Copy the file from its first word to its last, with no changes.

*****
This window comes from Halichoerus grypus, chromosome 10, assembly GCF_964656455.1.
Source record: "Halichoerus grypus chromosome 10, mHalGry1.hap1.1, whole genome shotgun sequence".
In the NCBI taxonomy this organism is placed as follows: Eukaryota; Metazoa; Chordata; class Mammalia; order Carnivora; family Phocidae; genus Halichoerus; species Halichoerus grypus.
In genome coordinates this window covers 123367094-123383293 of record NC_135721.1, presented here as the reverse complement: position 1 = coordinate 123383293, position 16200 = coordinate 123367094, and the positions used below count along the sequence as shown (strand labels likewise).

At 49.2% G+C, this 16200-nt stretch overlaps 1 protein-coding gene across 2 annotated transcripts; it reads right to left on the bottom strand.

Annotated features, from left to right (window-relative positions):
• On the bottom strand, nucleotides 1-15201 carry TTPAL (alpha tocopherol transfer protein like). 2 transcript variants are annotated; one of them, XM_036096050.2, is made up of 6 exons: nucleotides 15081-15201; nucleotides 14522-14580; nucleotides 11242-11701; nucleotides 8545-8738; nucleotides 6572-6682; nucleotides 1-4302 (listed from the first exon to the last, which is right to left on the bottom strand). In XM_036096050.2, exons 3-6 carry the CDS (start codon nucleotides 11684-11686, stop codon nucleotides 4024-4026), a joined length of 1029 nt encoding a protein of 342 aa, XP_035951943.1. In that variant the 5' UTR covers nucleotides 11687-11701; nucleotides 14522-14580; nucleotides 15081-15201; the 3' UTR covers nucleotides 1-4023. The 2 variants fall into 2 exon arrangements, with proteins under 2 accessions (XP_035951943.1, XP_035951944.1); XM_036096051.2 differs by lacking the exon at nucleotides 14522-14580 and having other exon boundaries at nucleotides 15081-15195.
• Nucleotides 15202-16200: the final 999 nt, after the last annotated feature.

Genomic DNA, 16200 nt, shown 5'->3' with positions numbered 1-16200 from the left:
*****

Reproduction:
This window comes from Halichoerus grypus, chromosome 10, assembly GCF_964656455.1.
Source record: "Halichoerus grypus chromosome 10, mHalGry1.hap1.1, whole genome shotgun sequence".
In the NCBI taxonomy this organism is placed as follows: Eukaryota; Metazoa; Chordata; class Mammalia; order Carnivora; family Phocidae; genus Halichoerus; species Halichoerus grypus.
In genome coordinates this window covers 123367094-123383293 of record NC_135721.1, presented here as the reverse complement: position 1 = coordinate 123383293, position 16200 = coordinate 123367094, and the positions used below count along the sequence as shown (strand labels likewise).

At 49.2% G+C, this 16200-nt stretch overlaps 1 protein-coding gene across 2 annotated transcripts; it reads right to left on the bottom strand.

Annotated features, from left to right (window-relative positions):
• On the bottom strand, nucleotides 1-15201 carry TTPAL (alpha tocopherol transfer protein like). 2 transcript variants are annotated; one of them, XM_036096050.2, is made up of 6 exons: nucleotides 15081-15201; nucleotides 14522-14580; nucleotides 11242-11701; nucleotides 8545-8738; nucleotides 6572-6682; nucleotides 1-4302 (listed from the first exon to the last, which is right to left on the bottom strand). In XM_036096050.2, exons 3-6 carry the CDS (start codon nucleotides 11684-11686, stop codon nucleotides 4024-4026), a joined length of 1029 nt encoding a protein of 342 aa, XP_035951943.1. In that variant the 5' UTR covers nucleotides 11687-11701; nucleotides 14522-14580; nucleotides 15081-15201; the 3' UTR covers nucleotides 1-4023. The 2 variants fall into 2 exon arrangements, with proteins under 2 accessions (XP_035951943.1, XP_035951944.1); XM_036096051.2 differs by lacking the exon at nucleotides 14522-14580 and having other exon boundaries at nucleotides 15081-15195.
• Nucleotides 15202-16200: the final 999 nt, after the last annotated feature.

Genomic DNA, 16200 nt, shown 5'->3' with positions numbered 1-16200 from the left: